Cerambycidae


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Related to Cerambycidae: Longhorn beetle

Cerambycidae

[se·rəm′bī·sə‚dē]
(invertebrate zoology)
The longhorn beetles, a family of coleopteran insects in the superfamily Chrysomeloidea.

Cerambycidae

 

a family of insects of the order Coleoptera. The body is oblong and measures 3-180 mm long. The antennae are often quite long, and the jaws are well developed. The body coverings are hard and diversely colored (often speckled). The larvae are fleshy, with a very large prothorax and special bulges—“motor callosities”—on the abdominal segments. The legs of most are not developed. The larvae live in wood (on which they also feed), occasionally in the stems of herbaceous plants, and less often in the soil (where they feed on roots). The development of the larvae usually lasts about a year, sometimes longer.

There are about 20,000 species distributed throughout the world, the most numerous being in the tropics. About 800 species are found in the USSR, of which the largest is the Callipogon relictus, which may measure up to 10 cm long. Many cerambycids are wood and lumber pests. In coniferous forests representatives of the genus Monochamus inflict severe damage. Oak trees are damaged by the Cerambyx cerdo. The Hylotrupes bajulus destroys wooden structures and telegraph poles in the forested steppe and steppe regions. Pests of structures and wooden articles are destroyed by treating the infested wood; preventive measures include impregnating the wood with beetle repellants or long-acting insecticides. In forests, control reduces mainly to destroying the infested trees and to the timely removal from the forest of dead trees, windfalls, freshly sawed lumber, and deadwood.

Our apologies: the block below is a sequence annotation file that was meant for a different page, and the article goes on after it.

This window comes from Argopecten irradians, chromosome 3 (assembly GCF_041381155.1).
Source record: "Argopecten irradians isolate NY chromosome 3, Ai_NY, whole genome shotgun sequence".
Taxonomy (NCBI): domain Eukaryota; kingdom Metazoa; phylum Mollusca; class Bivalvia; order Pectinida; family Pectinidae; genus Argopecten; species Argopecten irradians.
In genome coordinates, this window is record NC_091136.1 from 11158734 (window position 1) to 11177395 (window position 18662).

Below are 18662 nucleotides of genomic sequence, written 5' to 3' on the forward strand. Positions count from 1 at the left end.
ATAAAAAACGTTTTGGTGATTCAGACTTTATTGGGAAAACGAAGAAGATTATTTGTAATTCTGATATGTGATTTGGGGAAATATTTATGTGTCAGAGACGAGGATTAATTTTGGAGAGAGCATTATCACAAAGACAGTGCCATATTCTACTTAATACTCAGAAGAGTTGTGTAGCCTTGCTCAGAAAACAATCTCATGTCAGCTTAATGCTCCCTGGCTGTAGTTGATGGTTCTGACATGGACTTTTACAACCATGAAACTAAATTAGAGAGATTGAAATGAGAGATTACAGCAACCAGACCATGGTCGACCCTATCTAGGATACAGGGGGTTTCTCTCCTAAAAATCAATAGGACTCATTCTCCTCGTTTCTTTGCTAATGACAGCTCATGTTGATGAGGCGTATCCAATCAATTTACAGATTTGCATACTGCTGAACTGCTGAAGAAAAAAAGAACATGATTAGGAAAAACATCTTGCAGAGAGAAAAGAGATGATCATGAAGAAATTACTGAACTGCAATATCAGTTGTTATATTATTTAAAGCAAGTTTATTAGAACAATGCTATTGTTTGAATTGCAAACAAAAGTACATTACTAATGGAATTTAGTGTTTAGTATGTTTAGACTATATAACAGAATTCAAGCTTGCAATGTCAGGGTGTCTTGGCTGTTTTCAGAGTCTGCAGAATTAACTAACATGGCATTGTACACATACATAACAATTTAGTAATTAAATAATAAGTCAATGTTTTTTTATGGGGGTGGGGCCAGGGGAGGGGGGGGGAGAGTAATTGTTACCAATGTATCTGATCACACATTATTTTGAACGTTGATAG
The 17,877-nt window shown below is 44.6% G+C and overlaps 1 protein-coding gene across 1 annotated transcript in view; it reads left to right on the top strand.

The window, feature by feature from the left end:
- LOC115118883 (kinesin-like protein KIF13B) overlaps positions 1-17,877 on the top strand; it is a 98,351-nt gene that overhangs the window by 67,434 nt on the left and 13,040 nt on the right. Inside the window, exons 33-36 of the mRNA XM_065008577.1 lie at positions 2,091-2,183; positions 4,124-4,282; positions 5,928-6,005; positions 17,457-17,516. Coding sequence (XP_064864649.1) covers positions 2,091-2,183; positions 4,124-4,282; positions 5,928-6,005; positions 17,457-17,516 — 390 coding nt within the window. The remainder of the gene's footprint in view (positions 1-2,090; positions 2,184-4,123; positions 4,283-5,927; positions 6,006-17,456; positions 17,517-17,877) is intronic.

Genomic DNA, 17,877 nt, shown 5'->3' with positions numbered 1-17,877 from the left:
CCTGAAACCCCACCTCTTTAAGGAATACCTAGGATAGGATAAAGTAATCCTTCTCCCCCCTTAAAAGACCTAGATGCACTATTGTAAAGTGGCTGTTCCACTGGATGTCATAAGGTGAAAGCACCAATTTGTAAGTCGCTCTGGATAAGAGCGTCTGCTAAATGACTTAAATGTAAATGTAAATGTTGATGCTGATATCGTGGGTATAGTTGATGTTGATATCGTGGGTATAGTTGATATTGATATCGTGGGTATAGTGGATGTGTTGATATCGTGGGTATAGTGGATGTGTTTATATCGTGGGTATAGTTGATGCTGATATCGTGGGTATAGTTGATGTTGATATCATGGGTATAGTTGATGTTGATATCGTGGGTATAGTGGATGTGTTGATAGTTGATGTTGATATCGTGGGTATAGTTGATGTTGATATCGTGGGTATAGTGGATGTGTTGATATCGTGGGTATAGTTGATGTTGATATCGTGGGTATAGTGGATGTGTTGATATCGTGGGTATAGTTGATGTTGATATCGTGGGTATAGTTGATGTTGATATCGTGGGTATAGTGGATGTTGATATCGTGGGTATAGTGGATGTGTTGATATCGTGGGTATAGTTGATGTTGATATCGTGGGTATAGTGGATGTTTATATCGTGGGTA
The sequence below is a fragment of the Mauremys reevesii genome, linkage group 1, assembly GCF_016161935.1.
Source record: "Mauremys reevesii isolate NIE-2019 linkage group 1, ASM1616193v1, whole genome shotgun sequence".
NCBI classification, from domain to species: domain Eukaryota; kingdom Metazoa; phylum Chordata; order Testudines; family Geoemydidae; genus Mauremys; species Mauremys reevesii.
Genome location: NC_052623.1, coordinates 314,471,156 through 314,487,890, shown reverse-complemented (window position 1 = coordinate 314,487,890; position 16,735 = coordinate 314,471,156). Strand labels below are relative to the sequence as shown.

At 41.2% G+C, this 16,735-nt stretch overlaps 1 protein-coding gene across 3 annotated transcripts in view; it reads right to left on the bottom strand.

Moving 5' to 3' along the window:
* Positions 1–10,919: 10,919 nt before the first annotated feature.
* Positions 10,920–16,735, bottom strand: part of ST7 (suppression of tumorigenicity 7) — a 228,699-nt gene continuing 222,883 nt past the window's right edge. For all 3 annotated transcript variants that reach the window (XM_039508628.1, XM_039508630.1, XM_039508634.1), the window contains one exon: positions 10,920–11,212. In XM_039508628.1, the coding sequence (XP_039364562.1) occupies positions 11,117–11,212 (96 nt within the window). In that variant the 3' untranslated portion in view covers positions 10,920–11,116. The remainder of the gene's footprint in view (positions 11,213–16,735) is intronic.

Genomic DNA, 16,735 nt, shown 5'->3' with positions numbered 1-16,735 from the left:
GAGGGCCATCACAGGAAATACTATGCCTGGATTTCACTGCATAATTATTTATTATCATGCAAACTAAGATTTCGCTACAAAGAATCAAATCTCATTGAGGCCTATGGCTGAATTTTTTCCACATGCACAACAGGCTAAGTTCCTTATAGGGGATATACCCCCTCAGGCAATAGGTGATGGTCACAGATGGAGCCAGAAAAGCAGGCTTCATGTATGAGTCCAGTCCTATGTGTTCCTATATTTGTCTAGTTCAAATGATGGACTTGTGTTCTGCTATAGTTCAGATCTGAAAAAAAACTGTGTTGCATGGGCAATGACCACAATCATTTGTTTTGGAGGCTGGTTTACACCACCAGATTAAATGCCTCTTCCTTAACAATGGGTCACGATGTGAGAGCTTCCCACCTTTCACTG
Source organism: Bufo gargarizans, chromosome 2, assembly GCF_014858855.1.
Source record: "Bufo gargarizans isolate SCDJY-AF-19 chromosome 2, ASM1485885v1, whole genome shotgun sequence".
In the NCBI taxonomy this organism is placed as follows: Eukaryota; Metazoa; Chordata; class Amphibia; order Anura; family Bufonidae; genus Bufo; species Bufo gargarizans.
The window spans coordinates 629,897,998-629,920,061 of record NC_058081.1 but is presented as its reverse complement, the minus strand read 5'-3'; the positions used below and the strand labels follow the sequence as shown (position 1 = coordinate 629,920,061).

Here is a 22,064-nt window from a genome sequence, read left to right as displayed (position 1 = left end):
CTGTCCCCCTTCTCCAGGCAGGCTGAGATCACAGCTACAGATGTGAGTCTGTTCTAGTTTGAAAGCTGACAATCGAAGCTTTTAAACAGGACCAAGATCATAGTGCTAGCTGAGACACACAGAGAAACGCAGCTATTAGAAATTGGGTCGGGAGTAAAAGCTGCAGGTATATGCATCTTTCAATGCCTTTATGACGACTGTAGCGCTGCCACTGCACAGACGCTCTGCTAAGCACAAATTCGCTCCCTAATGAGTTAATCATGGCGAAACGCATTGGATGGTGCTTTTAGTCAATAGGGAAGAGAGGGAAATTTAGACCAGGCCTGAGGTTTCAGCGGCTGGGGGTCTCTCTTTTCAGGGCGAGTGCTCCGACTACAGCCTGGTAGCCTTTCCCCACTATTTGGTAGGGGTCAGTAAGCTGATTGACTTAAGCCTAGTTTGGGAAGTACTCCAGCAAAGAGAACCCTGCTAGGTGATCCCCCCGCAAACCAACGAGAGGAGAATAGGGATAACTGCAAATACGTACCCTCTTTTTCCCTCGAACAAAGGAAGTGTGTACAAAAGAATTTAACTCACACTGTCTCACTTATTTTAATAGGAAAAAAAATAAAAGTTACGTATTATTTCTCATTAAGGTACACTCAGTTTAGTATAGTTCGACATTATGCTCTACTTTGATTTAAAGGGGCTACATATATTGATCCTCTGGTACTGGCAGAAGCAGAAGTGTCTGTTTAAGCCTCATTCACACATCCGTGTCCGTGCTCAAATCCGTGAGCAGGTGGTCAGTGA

N. N. PLAVIL’sHCHIKOV

References in periodicals archive ?
Zur Faunistik und Taxonomie der Bockkaferfauna der Turkei II (Coleoptera, Cerambycidae).
armatum was confirmed, including trypsin-, chymotrypsin-and elastase-like activities, consistent with some reports that associate serine proteases with certain coleopteran families, including the Cerambycidae family.
Three potential coleopteran pests were found in the feces of big brown bats flying in apple orchards and each belonged to a different family--the Cerambycidae, Chyrsomelidae, and Scarabaeidae (Table 1).
Mortality of the endangered Wright fishhook cactus (Sclerocactus wrightiae) by an opuntia-borer beetle (Cerambycidae: Moneilema semipunctatum).
Other specialists were: Robert Androw (Cerambycidae, Buprestidae & Cleridae); Richard Beal (Dermestidae, esp.
Kairomonal responses of Coleoptera, Monochamus titallator (Cerambycidae), Thanasimus dubius (Cleridae), and Temnochila virescens (Trogossitidae), to behavioral chemicals of southern pine bark beetles (Coleoptera: Scolytidae).
Transmission curves of Bursaphelenchus xylophilus (Nematoda: Aphelenchoididae) from its vector, Monochamus alternatus (Coleoptera: Cerambycidae), to pine trees with reference to population performance.
The members of each beetle guild are usually not closely related species but representatives of different tribes of Cerambycidae. The plant species that constitute the hosts for these guilds usually have similar phytochemical profiles.
Molecular phylogenetic relationships of flightless beetles belonging to the genus Mesechthistatus Breuning (Coleoptera: Cerambycidae) inferred from mitochondrial COI gene sequences.